Lauded Icelandic experimental composer Jóhann Jóhannsson, creator of some of my favorite music to blog to, has released a new album that is a tribute to the IBM 1401 Data Processing System, a gigantic punch-card reading computer from the 1960's. The story, as he tells it:
In 1964, a computer – the IBM 1401 Data Processing System – arrived in Iceland, one of the very first computers to be imported into the country. The 1401 has been called the "Model T" of the computer industry – the first affordable, mass produced digital business computer. The chief maintenance engineer for this machine was Jóhann Gunnarsson, my father. A keen musician, he learned of an obscure method of making music on this computer – a purpose for which this business machine was not at all designed.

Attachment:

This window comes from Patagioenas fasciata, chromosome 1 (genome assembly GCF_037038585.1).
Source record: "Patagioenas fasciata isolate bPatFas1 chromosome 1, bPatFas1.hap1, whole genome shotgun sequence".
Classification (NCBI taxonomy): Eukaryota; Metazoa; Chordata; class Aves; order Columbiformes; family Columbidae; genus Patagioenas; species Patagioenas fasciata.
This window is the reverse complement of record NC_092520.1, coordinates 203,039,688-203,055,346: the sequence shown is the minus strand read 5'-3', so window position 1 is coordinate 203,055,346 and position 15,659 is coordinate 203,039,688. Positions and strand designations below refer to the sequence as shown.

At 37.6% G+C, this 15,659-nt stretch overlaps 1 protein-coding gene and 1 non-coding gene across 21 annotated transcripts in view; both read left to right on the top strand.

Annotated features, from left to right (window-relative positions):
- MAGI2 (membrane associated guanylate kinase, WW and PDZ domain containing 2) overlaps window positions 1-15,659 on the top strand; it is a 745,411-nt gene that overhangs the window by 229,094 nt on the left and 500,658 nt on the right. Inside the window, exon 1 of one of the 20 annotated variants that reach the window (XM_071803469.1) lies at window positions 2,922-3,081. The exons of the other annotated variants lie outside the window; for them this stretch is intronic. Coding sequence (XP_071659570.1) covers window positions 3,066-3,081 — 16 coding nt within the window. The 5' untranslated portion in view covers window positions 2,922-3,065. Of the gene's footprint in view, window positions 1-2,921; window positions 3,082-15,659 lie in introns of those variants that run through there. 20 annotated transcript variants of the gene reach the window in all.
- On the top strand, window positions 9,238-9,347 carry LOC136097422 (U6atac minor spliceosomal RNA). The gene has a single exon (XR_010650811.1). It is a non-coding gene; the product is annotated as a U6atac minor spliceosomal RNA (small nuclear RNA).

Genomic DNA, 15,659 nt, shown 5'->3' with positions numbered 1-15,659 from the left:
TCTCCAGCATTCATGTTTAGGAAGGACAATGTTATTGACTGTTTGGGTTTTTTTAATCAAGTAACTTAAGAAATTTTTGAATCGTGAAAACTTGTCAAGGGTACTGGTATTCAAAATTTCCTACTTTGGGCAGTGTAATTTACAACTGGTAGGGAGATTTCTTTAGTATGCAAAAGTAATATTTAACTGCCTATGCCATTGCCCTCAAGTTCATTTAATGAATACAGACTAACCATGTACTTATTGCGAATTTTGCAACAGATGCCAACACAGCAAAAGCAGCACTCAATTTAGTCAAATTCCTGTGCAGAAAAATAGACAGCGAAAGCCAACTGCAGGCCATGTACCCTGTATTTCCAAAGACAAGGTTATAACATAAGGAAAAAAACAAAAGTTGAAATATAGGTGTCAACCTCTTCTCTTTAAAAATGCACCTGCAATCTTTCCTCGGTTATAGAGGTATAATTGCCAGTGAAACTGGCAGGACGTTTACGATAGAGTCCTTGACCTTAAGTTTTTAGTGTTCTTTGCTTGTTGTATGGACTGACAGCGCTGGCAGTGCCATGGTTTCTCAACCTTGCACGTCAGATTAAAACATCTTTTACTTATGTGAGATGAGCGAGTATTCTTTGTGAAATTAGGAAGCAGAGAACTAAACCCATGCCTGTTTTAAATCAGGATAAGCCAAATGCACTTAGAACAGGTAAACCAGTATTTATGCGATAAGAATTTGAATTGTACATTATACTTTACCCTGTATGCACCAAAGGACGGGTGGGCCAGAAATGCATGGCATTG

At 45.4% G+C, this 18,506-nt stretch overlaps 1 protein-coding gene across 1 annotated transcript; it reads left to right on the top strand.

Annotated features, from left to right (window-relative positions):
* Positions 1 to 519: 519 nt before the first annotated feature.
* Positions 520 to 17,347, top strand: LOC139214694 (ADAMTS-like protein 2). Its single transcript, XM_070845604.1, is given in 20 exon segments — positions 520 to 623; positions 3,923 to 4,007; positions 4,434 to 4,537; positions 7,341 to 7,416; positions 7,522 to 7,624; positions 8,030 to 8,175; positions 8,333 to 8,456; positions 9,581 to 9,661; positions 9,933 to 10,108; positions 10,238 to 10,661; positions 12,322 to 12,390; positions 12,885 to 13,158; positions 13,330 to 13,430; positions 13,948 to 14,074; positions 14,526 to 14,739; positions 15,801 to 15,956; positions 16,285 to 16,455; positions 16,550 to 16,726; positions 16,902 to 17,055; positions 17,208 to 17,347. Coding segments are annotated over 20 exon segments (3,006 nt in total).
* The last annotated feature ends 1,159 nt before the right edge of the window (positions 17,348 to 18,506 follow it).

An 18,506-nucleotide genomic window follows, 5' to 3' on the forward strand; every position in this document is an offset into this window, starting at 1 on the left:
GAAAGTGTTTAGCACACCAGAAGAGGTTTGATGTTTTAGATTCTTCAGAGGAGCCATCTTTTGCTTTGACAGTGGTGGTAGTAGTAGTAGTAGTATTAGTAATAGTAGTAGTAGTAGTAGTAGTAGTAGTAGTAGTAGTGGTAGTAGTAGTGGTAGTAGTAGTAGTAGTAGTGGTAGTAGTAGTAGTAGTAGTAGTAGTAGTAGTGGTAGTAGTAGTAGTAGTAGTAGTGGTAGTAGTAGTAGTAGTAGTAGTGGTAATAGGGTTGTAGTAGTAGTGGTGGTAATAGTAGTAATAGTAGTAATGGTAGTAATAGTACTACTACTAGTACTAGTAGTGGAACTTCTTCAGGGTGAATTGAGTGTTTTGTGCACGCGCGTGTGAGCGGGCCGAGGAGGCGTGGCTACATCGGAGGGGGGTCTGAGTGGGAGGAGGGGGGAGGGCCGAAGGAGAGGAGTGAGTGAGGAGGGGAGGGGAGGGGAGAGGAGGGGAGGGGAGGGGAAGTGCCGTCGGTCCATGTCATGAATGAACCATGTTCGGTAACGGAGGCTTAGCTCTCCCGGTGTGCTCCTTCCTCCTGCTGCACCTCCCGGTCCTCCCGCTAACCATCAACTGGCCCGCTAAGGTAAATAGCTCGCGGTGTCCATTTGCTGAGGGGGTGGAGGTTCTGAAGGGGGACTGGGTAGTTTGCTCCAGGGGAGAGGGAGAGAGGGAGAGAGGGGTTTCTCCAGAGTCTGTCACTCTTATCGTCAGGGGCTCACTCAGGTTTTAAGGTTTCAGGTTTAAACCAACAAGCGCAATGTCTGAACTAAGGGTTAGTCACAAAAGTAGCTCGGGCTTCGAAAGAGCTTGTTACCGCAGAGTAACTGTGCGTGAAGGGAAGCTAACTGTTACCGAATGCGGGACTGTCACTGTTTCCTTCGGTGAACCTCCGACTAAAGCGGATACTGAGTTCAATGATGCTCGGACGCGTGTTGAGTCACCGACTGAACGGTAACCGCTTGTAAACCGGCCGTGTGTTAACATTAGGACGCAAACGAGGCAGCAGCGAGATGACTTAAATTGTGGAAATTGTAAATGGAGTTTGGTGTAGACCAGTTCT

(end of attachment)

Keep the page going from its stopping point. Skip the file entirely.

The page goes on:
Jóhann went on to use samples of his father's music along with a sixty-piece orchestra to create IBM 1401, A User's Manual. It's a beautiful album, recommended to anyone who's a fan of contemporary classical, experimental electronic music, or anyone interested in the history of this machine. Check out the album's website for samples, videos, and the full essay about the roots of the album by Mr. Jóhannsson himself.
Album Site [IBM 1401, A User's Manual]